Developments from the Staffing Industry Daily News and The Staffing Stream to help you focus on emerging movements that could shape your business for the better.

Growing Concern

Expanding is good, but be careful.

Growth is good and, as Gordon Gekko said in the movie Wall Street, “greed is good.” To put both comments into perspective, everything has its limits. Growth is good as long as it can be managed, but growth for the sake of growth is not a good strategy.

Too many small to midsize firms will take on any business they can get at their minimum margin rate. As they try to grow their businesses, all too often they don’t adequately consider whether or not prospective clients are good credit risks or able to pay their bills on time. Staffing firms must pay their workers on a timely basis, and if they have long payables, or worse, need to write off a bad debt on a large account, they will either eat into their lines of credit or may even put the company in financial jeopardy. Running a business should be a balance of risk and reward; looking at just the reward without assessing credit worthiness is risky business.

Even if your client pays its bills a little late, growing too fast can grow yourself right into bankruptcy.

Source: “Avoiding Growing Your Company Into Bankruptcy,” The Staffing Stream, by Michael Neidle, president and CEO of Optimal Management.

Social Recruiting

More than half of companies found hires through social media.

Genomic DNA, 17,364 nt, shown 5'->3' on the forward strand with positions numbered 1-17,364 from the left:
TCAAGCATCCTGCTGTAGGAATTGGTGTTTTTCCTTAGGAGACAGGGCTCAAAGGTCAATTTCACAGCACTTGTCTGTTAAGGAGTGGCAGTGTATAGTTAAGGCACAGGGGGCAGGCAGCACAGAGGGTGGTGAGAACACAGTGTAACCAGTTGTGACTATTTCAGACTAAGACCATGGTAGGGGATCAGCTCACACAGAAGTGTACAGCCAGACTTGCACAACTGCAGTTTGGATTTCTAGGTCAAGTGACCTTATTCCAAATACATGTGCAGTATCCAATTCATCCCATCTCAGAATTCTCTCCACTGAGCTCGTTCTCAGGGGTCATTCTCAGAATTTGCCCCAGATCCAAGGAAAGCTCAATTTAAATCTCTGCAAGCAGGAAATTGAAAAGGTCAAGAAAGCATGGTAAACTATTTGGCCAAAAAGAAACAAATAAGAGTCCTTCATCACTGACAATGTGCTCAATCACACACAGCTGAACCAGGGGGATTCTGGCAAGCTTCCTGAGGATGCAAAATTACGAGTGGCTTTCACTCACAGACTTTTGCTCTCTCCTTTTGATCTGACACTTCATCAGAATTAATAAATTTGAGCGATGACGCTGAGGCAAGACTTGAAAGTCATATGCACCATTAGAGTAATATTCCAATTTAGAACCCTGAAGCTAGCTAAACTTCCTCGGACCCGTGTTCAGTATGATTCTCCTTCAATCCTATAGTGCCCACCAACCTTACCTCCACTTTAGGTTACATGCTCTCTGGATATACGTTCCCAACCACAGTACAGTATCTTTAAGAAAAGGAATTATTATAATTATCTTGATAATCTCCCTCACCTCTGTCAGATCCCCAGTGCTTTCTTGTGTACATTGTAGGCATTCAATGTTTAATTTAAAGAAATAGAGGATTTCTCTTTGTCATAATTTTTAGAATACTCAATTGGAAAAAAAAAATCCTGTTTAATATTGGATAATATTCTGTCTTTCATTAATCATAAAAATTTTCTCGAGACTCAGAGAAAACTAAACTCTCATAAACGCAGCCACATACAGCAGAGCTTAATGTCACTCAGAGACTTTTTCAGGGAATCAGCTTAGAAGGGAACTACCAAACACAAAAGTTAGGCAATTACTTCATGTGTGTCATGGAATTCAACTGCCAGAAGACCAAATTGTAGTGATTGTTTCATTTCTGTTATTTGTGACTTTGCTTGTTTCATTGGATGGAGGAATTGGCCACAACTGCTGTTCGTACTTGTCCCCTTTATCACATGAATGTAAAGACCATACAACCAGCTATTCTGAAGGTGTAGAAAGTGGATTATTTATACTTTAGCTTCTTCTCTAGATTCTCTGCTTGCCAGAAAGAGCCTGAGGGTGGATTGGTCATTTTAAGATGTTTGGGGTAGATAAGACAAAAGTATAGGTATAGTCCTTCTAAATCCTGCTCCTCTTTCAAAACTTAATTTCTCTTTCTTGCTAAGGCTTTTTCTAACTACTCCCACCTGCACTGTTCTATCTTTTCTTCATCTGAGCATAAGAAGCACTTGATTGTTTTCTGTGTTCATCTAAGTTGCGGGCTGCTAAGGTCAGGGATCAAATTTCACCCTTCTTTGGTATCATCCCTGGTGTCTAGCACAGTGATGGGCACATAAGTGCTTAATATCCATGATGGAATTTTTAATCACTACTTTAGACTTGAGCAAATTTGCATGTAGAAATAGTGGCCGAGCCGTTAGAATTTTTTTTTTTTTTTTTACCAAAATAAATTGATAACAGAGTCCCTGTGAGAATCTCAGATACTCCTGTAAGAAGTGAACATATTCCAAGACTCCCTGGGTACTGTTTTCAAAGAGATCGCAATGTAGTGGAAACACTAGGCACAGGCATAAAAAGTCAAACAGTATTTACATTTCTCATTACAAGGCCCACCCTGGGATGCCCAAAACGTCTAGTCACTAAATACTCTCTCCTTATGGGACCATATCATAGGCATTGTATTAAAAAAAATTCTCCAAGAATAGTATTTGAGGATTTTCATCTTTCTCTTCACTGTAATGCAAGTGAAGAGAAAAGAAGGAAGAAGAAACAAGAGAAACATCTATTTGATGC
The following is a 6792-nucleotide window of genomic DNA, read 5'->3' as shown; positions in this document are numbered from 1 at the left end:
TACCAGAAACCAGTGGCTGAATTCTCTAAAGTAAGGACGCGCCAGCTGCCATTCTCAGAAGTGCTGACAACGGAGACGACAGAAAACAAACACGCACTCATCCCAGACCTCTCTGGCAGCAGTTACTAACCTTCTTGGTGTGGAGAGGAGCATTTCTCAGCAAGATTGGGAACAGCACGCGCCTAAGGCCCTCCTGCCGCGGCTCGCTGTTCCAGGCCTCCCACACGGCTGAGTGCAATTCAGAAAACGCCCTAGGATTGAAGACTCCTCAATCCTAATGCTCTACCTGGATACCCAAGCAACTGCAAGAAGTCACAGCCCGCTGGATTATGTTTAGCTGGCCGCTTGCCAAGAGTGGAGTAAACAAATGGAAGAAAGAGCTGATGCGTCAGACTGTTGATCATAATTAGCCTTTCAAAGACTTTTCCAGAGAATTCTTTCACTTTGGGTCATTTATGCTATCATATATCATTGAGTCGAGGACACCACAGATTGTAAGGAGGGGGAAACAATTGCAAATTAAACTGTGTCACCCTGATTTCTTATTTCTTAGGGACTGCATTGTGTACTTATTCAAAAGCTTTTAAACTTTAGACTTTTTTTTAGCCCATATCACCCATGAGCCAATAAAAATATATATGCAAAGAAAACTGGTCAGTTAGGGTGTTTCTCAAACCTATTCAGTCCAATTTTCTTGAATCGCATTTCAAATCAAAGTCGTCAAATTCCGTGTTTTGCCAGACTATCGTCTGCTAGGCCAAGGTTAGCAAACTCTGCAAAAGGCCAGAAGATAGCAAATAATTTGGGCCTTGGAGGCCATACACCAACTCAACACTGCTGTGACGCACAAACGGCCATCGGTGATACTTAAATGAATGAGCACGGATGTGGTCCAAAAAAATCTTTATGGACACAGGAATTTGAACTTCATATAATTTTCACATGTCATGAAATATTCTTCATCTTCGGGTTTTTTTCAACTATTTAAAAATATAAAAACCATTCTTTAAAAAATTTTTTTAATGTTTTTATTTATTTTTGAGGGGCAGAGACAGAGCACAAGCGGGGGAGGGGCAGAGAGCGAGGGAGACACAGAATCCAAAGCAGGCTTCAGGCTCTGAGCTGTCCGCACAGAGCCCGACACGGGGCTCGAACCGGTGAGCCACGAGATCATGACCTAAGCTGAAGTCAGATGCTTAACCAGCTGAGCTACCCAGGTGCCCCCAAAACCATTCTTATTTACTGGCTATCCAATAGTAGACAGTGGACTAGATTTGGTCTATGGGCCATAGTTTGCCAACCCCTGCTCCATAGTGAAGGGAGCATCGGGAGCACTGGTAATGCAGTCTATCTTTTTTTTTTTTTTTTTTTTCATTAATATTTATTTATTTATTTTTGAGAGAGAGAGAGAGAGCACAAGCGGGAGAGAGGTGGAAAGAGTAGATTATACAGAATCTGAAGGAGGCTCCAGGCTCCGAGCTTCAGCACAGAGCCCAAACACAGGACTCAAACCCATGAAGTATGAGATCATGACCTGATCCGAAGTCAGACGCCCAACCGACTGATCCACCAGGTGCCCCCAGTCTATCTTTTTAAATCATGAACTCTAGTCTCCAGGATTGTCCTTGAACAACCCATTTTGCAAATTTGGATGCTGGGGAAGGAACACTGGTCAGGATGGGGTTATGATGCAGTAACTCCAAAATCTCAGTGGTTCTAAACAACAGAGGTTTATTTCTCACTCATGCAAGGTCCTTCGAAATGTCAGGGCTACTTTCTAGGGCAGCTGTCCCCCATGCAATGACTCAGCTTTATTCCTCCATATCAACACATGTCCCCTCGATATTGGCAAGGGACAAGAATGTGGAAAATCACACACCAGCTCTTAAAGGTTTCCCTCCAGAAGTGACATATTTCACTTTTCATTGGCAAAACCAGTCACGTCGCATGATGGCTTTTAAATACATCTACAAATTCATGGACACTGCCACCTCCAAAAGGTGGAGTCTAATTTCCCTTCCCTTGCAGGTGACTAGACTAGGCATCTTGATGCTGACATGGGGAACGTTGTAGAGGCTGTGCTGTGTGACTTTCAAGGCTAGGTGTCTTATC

Nearly two-thirds of companies, 65%, found new hires through social media in the past year, according to a Society for Human Resource Management survey of 400 randomly selected HR professionals across the US.

The survey found 57% of organizations reported finding new employees through LinkedIn, 30% through professional or association network sites, and 19% through Facebook.

Overall, 87% of HR professionals said it was either very or somewhat important for job seekers to be on LinkedIn.

More than three-quarters of respondents said it was very or somewhat important for job seekers in a range of professions — from information technology to construction — to have a social media presence. 


Free Agents

Almost a third say they aren’t traditional workers Nearly one in three workers globally is a free agent, according to a survey released by Kelly Services Inc. The survey identifies free agents as those who consult; perform temporary, freelance or independent contract work; or have their own business.

Globally, 31% of the working population identified as free agents, compared with 69% considered to be traditional workers, according to the report. The percentage of free agents is fairly consistent across the regions: 31% in the US, 27% in Europe and 34% in Asia Pacific.

The survey included 5,200 workers across 13 countries.


Soft Skills

It’s what counts, especially when hiring managers.

In any candidate search, it’s the little things that count. When the search is for a managerial level role, soft skills are even more important. Managers possessing excellent soft skills have the ability to relate to individuals, enhance their working environments and impact employee development.

To ensure a successful managerial hire, consider these four soft skills when interviewing for leadership positions. Ability to communicate openly, adaptability, ability to relate to individuals and reliability are four soft skills that help create a collaborative team environment that fosters rapport with employees at all levels.

Source: “Essential Soft Skills for Managers,” The Staffing Stream, by Jason Reagan, VP of the IT practice at Addison Group.